DSC_0772It is my goal to keep up with the pasta making this year, experimenting with the number of egg yolks we put into the dough, the shapes we make (I can wait to make ravioli!), and the sauces that go on top.  This is the first recipe I tried, and like I said, for a first-timer, it couldn’t have been easier.

Homemade Fresh Pasta

serves 4

1 egg + 2 egg yolks

10oz. or approx 280g 00′ flour

Directions

In a large bowl (or directly on your work surface if you are Jamie Oliver or an Italian Mama) tip in all of your flour, creating a well in the very centre for your eggs.

Add your egg and yolks to the centre, gently starting to incorporate them into your flour by mixing with a fork or with your fingers.  Once you’ve incorporated all the eggs and flour into a formed a mound of dough, turn it onto a lightly floured work surface and knead for around 5 minutes or until you have a smooth consistent texture. Form into a ball, cover with cling film and place in the fridge for a minimum of one hour to rest.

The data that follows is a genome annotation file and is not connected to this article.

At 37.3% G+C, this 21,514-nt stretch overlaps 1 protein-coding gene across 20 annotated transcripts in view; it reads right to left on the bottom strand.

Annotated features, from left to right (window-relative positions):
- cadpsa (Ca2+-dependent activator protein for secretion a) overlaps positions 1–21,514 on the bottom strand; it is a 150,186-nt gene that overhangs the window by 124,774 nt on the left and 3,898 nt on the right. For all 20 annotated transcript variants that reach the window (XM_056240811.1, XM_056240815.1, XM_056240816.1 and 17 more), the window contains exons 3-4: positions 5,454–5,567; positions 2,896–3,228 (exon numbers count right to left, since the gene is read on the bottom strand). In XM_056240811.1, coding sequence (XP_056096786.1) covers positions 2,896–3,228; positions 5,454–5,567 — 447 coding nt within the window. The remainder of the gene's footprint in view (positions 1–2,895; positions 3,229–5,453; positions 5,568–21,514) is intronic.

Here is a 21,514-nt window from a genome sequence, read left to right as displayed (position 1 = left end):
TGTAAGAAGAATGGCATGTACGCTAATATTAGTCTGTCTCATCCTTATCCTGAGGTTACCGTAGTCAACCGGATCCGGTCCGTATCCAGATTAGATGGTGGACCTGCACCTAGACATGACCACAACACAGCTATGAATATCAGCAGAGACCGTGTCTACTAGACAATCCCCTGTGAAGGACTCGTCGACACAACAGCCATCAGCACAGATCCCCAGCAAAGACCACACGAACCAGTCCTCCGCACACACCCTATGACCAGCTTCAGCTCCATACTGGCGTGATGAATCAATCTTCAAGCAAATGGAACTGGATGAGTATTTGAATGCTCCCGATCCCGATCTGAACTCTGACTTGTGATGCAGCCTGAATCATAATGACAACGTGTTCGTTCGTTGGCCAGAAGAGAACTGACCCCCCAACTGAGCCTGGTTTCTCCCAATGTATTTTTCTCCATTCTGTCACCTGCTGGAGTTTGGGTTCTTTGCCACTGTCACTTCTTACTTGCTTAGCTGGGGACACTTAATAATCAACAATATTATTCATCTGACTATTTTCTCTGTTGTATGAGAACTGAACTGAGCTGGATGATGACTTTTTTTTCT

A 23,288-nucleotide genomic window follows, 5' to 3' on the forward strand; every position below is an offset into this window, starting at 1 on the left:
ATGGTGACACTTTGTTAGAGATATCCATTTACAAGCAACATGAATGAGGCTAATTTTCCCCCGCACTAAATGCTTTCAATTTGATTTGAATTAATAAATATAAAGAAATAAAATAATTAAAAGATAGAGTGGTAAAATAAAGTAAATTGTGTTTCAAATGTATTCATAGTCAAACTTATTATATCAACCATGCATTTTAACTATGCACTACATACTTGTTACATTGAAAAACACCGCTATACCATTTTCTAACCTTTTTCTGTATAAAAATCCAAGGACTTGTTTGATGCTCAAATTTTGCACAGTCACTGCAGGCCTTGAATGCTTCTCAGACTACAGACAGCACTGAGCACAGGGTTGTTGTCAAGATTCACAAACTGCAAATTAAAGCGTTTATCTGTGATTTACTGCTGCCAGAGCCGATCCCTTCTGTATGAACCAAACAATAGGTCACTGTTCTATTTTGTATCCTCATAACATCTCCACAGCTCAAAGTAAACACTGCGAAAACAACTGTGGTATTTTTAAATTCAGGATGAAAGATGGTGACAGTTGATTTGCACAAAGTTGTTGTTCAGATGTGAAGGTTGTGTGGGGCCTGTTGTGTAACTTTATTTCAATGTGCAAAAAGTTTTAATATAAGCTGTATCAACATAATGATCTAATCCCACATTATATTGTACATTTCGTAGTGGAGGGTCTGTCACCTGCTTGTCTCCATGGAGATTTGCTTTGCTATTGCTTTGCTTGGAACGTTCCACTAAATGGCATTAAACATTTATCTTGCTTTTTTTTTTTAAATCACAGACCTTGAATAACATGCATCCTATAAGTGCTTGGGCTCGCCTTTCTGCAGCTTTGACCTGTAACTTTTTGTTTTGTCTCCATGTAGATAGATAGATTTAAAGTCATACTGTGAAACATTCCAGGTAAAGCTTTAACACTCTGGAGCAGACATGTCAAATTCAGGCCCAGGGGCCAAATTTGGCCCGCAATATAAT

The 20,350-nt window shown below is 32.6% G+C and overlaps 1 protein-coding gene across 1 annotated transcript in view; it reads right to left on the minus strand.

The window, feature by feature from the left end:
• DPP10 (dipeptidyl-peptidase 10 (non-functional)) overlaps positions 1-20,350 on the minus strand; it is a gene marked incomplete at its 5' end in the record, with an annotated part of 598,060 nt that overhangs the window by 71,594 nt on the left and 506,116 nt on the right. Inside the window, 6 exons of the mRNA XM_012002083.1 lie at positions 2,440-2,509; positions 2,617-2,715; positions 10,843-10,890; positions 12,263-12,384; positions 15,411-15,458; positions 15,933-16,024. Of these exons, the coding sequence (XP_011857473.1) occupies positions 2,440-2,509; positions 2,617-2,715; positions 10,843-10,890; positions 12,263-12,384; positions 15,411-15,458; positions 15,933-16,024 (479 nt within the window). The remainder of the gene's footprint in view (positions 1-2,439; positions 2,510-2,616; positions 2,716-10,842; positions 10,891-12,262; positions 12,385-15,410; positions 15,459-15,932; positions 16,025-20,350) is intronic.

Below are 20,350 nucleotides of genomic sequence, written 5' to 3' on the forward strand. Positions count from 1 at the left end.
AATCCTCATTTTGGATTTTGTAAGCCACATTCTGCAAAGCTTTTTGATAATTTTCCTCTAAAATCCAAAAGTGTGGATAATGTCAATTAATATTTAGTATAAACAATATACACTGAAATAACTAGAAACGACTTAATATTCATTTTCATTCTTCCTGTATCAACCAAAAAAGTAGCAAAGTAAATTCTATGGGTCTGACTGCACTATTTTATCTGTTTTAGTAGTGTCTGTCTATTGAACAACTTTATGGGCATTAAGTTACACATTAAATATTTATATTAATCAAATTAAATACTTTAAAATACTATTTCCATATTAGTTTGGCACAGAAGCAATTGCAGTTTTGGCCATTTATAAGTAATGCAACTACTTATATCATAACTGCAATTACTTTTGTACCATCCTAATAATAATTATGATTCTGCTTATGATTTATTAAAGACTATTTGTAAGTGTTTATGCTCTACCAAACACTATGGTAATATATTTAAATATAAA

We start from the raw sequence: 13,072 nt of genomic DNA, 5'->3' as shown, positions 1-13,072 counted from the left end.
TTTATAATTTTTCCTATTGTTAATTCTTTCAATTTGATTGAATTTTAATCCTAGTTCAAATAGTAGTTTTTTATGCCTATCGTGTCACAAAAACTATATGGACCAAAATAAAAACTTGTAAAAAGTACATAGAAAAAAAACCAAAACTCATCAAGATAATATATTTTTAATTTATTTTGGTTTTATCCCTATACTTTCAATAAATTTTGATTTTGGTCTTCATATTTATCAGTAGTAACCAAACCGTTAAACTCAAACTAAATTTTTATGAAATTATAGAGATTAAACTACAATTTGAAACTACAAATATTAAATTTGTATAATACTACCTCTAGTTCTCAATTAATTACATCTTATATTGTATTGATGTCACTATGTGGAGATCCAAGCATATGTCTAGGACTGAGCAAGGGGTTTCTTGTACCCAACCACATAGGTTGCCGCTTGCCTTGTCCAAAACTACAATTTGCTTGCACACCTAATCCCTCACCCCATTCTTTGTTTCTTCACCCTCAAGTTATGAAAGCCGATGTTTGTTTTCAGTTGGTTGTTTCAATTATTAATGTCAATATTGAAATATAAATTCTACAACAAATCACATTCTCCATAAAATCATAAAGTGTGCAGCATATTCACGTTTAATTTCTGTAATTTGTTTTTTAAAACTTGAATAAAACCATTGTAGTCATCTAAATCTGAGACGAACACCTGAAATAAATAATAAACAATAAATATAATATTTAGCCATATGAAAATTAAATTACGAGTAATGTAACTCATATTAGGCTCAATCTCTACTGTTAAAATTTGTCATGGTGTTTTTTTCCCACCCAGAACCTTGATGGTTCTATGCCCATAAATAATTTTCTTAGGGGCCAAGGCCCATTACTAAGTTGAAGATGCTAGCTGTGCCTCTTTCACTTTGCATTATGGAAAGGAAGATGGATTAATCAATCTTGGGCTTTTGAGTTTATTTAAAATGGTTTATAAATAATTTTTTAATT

When you are ready to make your pasta take your dough back out and set up your pasta machine.  We used a fairly basic one, purchased for around £12.  You’ll want to use about 1/4 of the dough at a time, keeping the rest covered under the cling film so it doesn’t dry out.  We also prepped a baking sheet, sprinkled with a bit of semolina to help the noodles from sticking together once they were finished.